What can’t be cured must be endured.
— Brendan Behan
Let me be clear, lest I scare you away at the outset: This is not a review of the fantastically charming show that Bob Dylan and his band put on here in Birmingham last week. But for purposes of this column, I do want to tell you of the jolt of consciousness that coursed through me when the first words the septuagenarian troubadour sang (the opening line of the 2001 Oscar-winning song, “Things Have Changed”) were these:
“I’m a worried man with a worried mind…”
“Wow,” I thought to myself. “Talk about capturing the national mood in 10 words or less…”
I mean, let’s face it: If you’ve been paying more than passing attention to the state of American discourse — which, in a nutshell, was sub-Neanderthal in the run-up to the November 8 election and has regressed in its aftermath — and if your brain chemistry and worldview haven’t been altered permanently by partisan bile of one flavor or another, then you have to be worried.
Republican, Democrat, independent, liberal, conservative, male, female, black, white, brown, gay, straight, Muslim, Jew, Christian, young, old, rich, poor. Voted for Hillary or Trump enthusiastically, voted grudgingly for one or the other — or Gary Johnson, or Jill Stein, or wrote in Bernie Sanders or Elizabeth Warren or Mitt Romney or Ronald Reagan or your grandmother or Superman — or did not vote at all. Since approximately sunrise on November 9, I’ve been talking, both in person and virtually, to people who collectively cover just about every point along the political spectrum, talking about the way the election played out and what actually happens once President Trump takes office.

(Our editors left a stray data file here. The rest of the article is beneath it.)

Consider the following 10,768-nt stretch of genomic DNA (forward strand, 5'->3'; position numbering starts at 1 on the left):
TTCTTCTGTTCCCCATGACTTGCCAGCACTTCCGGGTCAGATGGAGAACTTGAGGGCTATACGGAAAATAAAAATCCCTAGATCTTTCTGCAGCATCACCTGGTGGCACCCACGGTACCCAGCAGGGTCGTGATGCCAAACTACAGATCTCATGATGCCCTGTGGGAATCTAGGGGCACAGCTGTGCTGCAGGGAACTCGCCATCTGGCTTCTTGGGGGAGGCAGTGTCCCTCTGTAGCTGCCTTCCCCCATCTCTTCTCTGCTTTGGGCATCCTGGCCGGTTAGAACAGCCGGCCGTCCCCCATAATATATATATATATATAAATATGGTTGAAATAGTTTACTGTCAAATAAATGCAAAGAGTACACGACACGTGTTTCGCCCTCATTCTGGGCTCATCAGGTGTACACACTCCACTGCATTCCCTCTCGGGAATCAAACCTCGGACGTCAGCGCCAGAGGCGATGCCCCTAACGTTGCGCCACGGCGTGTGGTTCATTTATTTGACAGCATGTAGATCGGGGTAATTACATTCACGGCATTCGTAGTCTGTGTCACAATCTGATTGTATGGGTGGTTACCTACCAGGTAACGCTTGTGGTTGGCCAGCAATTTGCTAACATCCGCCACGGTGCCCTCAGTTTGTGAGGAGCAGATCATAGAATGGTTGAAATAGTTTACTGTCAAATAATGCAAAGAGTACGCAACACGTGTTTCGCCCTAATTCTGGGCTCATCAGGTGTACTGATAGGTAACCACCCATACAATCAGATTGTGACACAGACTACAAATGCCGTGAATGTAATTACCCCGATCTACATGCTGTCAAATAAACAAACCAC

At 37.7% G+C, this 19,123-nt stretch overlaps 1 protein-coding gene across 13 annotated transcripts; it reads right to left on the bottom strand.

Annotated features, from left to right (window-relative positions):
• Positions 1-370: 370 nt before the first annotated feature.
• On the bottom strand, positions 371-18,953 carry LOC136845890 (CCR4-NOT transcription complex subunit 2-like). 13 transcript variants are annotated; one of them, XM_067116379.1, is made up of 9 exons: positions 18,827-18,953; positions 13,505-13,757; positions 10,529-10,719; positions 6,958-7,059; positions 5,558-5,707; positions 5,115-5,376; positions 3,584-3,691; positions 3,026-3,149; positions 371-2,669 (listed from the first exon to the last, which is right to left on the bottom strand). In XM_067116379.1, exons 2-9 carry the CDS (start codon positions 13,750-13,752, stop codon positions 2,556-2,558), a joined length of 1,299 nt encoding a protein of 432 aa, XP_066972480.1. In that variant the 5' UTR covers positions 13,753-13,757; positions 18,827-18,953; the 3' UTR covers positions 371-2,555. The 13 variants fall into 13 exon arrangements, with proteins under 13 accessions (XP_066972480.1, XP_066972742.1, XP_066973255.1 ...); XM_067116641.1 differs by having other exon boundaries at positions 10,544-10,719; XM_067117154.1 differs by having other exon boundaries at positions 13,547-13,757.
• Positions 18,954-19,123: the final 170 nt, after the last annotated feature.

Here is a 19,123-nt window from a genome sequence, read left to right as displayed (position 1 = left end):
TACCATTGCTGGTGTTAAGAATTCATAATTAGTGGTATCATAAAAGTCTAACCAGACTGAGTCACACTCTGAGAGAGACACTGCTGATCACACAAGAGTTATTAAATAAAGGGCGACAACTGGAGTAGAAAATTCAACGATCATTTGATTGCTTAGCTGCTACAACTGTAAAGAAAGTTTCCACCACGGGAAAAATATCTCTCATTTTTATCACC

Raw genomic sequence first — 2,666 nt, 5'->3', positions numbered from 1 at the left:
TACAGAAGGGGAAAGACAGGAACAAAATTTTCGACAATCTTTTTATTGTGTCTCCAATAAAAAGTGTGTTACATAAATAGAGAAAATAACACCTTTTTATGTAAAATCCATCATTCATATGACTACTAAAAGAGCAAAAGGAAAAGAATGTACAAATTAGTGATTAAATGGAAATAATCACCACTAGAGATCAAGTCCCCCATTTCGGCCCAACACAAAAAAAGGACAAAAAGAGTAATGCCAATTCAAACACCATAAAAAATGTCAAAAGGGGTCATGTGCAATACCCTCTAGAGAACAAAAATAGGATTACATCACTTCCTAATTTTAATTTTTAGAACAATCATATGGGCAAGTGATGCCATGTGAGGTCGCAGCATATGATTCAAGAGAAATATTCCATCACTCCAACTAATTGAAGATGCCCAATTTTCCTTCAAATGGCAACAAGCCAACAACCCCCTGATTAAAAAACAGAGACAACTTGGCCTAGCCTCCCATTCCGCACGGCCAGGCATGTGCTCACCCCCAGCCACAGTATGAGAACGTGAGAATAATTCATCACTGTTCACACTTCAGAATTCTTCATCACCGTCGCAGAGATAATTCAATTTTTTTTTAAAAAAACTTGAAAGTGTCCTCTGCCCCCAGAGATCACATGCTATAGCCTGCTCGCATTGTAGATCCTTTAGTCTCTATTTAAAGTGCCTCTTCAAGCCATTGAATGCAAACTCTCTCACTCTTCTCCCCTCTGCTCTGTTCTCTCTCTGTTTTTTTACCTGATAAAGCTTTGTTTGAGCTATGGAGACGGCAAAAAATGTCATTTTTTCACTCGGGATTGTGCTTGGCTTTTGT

I can sum up most of those conversations in one word: Unsettled.
Unsettled. Which is another word for “worried,” as in, worried people with worried minds. Nobody knows what’s about to happen, and even those who take some apparent comfort in thinking that they do have about them a fevered and unsettled edge that renders their bold declarations of America’s salvation or its doom as brittle as glass and as empty as a robin’s nest in deepest winter.
You can be as elated or as crushed by the result of this election as you like. But if you’re not actively worried — if you’re not wondering about your own responsibility, for the election’s outcome and for the future of our troubled republic in general — then quite regardless of your views and opinions and convictions, you have achieved a level of self-centered obliviousness that signifies either an iron will, an alarming level of prejudice against one or more of the demographic segments that comprise the social and economic and political reality of America in the 21st century, or both.
In other words, if you’re not worried, you ought to be. Because above all else, the nature and character of the long and destructive campaign just past has made crystal-clear an unavoidable fact: To borrow from another of my musical idols, Neil Young — who, though Canadian, is in many ways as American an artist as there is — this country is coming apart at every nail.
So what do we — meaning all people of goodwill — do about it?
My short answer to that is, Let’s get busy.